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Recommendations for serving backlinks when having hash URIs?

From: Christoph LANGE <ch.lange@jacobs-university.de>
Date: Wed, 10 Feb 2010 00:17:43 +0100
To: public-lod@w3.org
Message-Id: <201002100017.47341.ch.lange@jacobs-university.de>
Dear all,

  are there any guidelines on how to reasonably restrict the number of served
RDF triples when

* the linked data served should also include backlinks (i.e. triples that have
  the requested resource as object), as is good practice
* hash URIs are used (and therefore a server response contains a lot more than
  what the client actually needs)
?

In our setting, we are bound to use hash URIs for certain resources, as the
URI syntax conventions have existed before the age of linked data.  Suppose we
have resources with URIs like fooX#barY, such as foo23#bar57.  Suppose that
the RDF on the server is not served from static files fooX.rdf, but from a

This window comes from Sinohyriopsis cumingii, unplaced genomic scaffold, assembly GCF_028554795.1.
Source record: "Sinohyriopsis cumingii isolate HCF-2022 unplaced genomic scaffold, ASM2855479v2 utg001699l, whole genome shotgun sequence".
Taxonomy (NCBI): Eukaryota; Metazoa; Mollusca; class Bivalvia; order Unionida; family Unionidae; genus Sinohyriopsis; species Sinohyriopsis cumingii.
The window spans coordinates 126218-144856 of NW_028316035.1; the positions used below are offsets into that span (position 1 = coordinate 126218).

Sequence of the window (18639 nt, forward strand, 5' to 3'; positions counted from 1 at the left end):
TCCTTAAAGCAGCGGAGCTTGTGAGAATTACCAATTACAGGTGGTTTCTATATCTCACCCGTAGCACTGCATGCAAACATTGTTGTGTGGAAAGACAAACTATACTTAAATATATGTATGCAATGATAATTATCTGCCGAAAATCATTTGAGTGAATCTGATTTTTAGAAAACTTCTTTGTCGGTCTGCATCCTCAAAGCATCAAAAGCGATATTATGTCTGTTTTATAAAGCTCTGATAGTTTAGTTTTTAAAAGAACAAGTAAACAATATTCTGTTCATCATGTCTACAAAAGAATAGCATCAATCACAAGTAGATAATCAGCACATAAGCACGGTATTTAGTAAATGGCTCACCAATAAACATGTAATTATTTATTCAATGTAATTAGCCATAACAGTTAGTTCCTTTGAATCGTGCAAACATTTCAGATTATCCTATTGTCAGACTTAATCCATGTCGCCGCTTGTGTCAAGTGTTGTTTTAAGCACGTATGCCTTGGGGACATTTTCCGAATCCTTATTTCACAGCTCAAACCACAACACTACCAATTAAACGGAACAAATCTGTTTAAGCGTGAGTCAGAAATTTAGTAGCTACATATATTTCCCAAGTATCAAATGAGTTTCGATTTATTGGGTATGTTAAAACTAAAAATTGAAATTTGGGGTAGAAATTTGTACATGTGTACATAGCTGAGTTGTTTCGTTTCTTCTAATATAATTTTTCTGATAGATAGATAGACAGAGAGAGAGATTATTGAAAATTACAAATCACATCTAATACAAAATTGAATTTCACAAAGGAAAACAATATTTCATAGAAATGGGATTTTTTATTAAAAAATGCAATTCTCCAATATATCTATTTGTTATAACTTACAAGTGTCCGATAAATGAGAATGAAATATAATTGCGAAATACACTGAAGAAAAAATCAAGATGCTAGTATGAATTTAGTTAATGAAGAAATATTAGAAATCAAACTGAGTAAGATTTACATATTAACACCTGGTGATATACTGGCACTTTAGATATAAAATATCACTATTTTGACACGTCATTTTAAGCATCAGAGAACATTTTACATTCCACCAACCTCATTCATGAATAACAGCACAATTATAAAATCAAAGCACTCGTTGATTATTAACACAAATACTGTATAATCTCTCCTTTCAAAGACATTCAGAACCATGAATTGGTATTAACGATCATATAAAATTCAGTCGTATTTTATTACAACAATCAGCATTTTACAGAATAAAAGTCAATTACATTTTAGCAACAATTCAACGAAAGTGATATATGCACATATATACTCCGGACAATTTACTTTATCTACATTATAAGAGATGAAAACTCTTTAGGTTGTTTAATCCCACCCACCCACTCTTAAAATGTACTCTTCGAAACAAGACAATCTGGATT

triple store, and thus the server has some flexibility w.r.t. what exactly to
serve.  Now suppose a client is interested in foo27#bar4 and therefore (hash
URIs!) has to request foo27 from the server.  Then, the server would at least
have to return a lot of triples having any of the foo27#barY as subject, e.g.

foo27#bar1 :someprop foo27#bar56 .
foo27#bar2 :someprop foo33#bar1 .
foo27#bar4 :someprop foo66#bar89 .

Additionally we would like to get some triples having foo27#barY as an object,
but again the server does not know that the client is only interested in
foo27#bar4.

Of course any reasonable approach to pick the most "relevant" triples depends
on the specific vocabulary and application, but still, are there any
guidelines?  Or should we rather consider ways of mapping hash URIs to slash
URIs?  Are there standard approaches?  I could imagine that e.g. for foo27 the
server could return only these triples:

foo27#bar1 owl:sameAs slashland/foo27/bar1 .
foo27#bar2 owl:sameAs slashland/foo27/bar2 .
...

and that then the client would issue a second request to "slashland", where a
reasonable response of links and relevant backlinks could be computed more
easily.

Cheers, and thanks in advance for any help,

Christoph

-- 
Christoph Lange, Jacobs Univ. Bremen, http://kwarc.info/clange, Skype duke4701

Received on Tuesday, 9 February 2010 23:23:08 UTC

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